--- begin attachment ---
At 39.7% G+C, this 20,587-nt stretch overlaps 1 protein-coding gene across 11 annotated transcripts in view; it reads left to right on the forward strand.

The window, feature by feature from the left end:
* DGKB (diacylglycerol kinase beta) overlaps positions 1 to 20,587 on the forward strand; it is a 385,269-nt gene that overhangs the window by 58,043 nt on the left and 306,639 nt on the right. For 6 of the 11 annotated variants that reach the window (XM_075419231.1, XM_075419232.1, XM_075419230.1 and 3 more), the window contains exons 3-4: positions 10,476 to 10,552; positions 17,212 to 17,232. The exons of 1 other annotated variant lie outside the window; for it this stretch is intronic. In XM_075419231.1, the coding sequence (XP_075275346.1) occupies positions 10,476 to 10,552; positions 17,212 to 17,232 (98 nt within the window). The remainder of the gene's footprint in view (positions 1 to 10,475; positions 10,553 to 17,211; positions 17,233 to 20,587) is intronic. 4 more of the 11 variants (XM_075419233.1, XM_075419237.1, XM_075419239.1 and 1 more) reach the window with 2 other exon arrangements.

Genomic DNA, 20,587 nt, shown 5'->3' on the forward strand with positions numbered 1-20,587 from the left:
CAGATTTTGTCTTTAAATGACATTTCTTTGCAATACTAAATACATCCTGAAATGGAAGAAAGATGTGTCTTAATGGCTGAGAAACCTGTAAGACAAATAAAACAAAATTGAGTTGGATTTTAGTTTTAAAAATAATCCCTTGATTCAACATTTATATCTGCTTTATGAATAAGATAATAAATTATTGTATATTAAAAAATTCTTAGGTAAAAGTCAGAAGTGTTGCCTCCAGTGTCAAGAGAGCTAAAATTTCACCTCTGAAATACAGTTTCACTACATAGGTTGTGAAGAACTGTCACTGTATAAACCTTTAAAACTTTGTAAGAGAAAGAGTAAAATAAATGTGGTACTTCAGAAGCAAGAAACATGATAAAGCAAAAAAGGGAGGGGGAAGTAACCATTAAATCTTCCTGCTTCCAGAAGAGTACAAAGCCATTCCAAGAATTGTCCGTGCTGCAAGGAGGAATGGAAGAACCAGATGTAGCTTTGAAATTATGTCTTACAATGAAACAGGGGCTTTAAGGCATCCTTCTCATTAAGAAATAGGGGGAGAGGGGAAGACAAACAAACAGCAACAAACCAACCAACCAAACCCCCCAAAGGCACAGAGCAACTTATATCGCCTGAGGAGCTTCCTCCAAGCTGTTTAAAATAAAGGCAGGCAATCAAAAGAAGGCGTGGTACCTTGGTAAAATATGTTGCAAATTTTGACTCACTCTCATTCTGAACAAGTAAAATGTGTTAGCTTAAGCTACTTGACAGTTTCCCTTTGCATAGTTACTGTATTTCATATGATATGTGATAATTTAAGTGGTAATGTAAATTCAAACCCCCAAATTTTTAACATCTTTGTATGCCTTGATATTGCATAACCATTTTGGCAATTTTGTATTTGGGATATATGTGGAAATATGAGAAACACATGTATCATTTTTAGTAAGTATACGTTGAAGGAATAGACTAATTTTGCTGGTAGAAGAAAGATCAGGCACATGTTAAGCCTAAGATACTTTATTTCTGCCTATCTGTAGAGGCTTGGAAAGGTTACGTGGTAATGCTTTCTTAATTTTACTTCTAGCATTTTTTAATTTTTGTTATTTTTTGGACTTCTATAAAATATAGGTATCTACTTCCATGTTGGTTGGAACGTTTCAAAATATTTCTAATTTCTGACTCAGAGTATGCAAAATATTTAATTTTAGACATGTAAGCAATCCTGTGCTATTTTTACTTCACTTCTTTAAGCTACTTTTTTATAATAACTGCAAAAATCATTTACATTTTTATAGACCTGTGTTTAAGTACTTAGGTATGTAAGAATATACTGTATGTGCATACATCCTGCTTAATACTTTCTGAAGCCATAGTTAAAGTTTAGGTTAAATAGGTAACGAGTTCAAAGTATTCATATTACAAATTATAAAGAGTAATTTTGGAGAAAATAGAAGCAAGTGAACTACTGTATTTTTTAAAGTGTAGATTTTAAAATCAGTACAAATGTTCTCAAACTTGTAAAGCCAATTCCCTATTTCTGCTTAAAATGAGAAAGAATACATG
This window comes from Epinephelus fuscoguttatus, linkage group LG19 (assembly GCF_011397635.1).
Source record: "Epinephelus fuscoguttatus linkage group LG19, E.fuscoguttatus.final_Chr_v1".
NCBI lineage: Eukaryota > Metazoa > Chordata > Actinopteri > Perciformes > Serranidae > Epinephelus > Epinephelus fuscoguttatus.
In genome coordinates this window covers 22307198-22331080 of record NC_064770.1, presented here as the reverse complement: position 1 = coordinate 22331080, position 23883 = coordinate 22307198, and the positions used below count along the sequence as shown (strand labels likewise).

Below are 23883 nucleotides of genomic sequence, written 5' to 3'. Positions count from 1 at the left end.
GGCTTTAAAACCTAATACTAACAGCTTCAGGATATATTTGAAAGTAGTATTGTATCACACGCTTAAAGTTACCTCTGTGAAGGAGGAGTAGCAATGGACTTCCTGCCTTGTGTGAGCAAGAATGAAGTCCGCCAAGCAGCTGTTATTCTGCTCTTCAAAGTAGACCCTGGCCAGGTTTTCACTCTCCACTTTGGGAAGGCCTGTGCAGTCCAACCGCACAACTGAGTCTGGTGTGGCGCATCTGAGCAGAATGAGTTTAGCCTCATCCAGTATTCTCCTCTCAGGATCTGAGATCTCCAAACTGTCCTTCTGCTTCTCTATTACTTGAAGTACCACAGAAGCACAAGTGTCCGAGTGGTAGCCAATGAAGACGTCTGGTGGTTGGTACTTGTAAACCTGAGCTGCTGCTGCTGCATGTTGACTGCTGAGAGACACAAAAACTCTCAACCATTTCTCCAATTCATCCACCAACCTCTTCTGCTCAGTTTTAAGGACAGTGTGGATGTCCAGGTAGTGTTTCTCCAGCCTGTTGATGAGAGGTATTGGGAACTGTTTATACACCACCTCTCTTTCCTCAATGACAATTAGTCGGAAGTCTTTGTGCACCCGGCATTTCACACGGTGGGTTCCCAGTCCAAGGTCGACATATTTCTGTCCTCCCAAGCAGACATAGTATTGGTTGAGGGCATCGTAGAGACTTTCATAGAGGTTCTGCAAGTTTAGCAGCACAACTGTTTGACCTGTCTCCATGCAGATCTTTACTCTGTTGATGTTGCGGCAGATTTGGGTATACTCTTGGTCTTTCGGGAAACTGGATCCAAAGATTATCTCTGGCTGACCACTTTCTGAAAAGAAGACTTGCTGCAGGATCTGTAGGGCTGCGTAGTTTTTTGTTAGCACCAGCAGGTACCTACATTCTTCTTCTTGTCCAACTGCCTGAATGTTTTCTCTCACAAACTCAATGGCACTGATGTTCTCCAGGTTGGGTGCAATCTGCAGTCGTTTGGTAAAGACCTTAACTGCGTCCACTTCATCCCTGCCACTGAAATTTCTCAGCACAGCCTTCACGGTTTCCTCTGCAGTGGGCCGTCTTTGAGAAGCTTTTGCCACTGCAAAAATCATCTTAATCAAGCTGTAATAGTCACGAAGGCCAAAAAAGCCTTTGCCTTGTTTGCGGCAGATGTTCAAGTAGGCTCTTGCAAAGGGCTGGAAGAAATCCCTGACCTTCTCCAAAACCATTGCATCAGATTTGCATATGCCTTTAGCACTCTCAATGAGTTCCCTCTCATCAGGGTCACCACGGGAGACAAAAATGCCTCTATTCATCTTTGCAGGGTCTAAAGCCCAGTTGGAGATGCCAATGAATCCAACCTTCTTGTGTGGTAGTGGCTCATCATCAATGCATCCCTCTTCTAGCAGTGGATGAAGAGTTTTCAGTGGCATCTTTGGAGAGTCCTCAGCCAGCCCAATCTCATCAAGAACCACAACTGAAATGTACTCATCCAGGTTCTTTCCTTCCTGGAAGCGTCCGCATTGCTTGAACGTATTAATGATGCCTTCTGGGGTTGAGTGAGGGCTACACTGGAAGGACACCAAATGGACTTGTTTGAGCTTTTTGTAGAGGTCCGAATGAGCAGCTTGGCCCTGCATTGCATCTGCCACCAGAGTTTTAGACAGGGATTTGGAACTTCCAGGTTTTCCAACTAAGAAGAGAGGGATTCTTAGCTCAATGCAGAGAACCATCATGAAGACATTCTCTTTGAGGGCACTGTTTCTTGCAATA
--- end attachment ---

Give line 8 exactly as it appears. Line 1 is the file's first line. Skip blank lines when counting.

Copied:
NCBI lineage: Eukaryota > Metazoa > Chordata > Actinopteri > Perciformes > Serranidae > Epinephelus > Epinephelus fuscoguttatus.